The Sick Guy – Shoot Him, Tend to Him or Learn from Him?

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I want to talk about something that just hit me like an anvil upside the head the other day.

If you’ve ever been in relationship with a man, trust me, you’ve experienced this:

The Sick Guy…

(shudders…)

Perhaps your hackles are already raised. You’re envisioning your man, lying in bed, moaning, asking for soup, and lozenges, and a heating pad, and a glass of water, and a large slice of your very soul. And he’s asking for all of it in that voice that clearly demonstrates his eminent demise.

Here’s the play-by-play:

His voice, a raspy whisper: “Sweets?”

Me, working downstairs, “Yeah?”

“Can you bring me some soup?”

“Yeah, we have Lipton Chicken Noodle or Cream of Celery.”

“Don’t we have any homemade soup?”

“You know we don’t. Are you wanting homemade soup, love?”

“Would you mind? With homemade noodles.”

(Sure, shall I mill the flour too, head on over to Europe and pluck the non-modified wheat? Track down John of God and ask him to bless it? Slit my wrists and add 1.5 drops of my own blood?)

“Sweets, I need some water. No ice.”

“Can you bring me a hot water bottle? Extra hot. With a soft towel wrapped around it?”

Am I exaggerating? Only slightly. Is this an amalgamation of every man I’ve ever been in relationship with? Pretty much.

After a couple days of this you may be wondering if you can ever sleep with your guy again since you’ve suddenly become his mother.

Or… maybe this is all me, but if you can relate at all then you understand how much this used to drive me batshit crazy.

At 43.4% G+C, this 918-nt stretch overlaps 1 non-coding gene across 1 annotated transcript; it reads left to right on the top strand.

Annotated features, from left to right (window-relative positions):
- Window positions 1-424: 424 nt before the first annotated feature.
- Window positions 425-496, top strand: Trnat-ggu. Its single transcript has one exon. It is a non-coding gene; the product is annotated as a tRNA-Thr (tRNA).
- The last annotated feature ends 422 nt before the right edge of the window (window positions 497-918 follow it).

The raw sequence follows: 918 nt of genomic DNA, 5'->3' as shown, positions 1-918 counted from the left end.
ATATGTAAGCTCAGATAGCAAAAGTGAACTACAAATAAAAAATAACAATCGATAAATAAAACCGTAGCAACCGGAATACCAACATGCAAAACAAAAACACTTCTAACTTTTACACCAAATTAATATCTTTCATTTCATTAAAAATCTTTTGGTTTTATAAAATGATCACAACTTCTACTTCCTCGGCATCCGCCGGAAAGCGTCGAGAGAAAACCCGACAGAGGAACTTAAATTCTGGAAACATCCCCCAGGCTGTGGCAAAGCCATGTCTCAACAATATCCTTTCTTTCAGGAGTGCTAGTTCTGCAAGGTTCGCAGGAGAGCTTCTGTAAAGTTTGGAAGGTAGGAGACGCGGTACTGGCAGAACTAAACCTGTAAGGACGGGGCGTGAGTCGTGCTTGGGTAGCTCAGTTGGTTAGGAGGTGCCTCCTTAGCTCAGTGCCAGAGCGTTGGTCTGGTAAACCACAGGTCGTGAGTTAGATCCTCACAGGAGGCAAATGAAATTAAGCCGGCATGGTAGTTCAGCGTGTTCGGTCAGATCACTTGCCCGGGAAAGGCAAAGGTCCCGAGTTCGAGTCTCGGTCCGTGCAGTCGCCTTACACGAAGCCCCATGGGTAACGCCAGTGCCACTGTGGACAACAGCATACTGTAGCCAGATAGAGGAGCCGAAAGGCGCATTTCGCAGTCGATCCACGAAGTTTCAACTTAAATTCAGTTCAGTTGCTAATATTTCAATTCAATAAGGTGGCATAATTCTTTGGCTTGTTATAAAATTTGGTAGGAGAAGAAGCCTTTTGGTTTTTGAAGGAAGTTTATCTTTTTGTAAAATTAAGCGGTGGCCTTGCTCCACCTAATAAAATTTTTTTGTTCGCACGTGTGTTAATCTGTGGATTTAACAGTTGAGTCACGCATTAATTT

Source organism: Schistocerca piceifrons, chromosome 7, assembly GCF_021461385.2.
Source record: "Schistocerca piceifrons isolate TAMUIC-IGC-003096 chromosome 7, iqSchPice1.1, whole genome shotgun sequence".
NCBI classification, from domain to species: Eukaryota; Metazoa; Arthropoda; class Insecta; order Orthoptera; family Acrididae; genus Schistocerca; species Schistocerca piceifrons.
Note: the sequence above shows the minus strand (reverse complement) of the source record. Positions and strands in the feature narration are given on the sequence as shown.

Notice I said “used to.”

I had a revelation a few weeks ago, when I was feeling under the weather myself and pushing through, forcing myself to work, making myself fix dinner, pulling myself this way and that to get things done despite my low energy. I realized that my guy doesn’t do this. When men are sick they literally stop. Everything.

Work stops.

Chores stop.

Obligations stop.

He stops.

Why don’t I simply just stop? And… when I make that choice not to, because believe me it’s my choice, how am I justified in feeling resentful (the silent killer of relationships everywhere) toward my guy for not allowing me to stop. He didn’t tell me not to. Why am I too prideful to say “Can you bring me some soup with homemade noodles?” Nope, instead I throw on my martyr cloak, snot rolling down my upper lip, eyes bloodshot, and limp around, head lolling on my chest and say things like, “I’ll be okay,” and “I’m fine.”

The world isn’t going to end if I stay in bed for a few days. If I had kids I’m sure I’d even have enough strength to dial the phone to order a pizza for them. Or, holy hell, I could ask my guy to do it.

I’ve come to believe, when that anvil hit me, that guys have been getting a bad rap. We could learn a thing or two about self-care from them if we stopped long enough to pay attention, shed our martyr cloaks, wipe our noses and go to bed.

What’s your experience with The Sick Guy? Do you don or shed your martyr cloak when you’re under the weather?

11 replies
  1. Avatar
    Sally Bartolameolli says:

    Hysterical!

    For years, I thought my husband just couldn’t see what we had in the fridge. He could find the crackers in the pantry. He thought we were always out of ketchup. Then I found a magnet entitled “Another case of male refrigerator blindness” with a picture of man looking in the refrigerator for what was right in front of him.

    That’s how I feel about your story about the sick guy. I thought it was only my husband groaning and moaning….loudly. I was embarrassed thinking I was alone with this and like the “refrigerator blindness” epidemic among men, I’m not alone here either.

    Thanks.

    Reply
    • Avatar
      Melanie Bates says: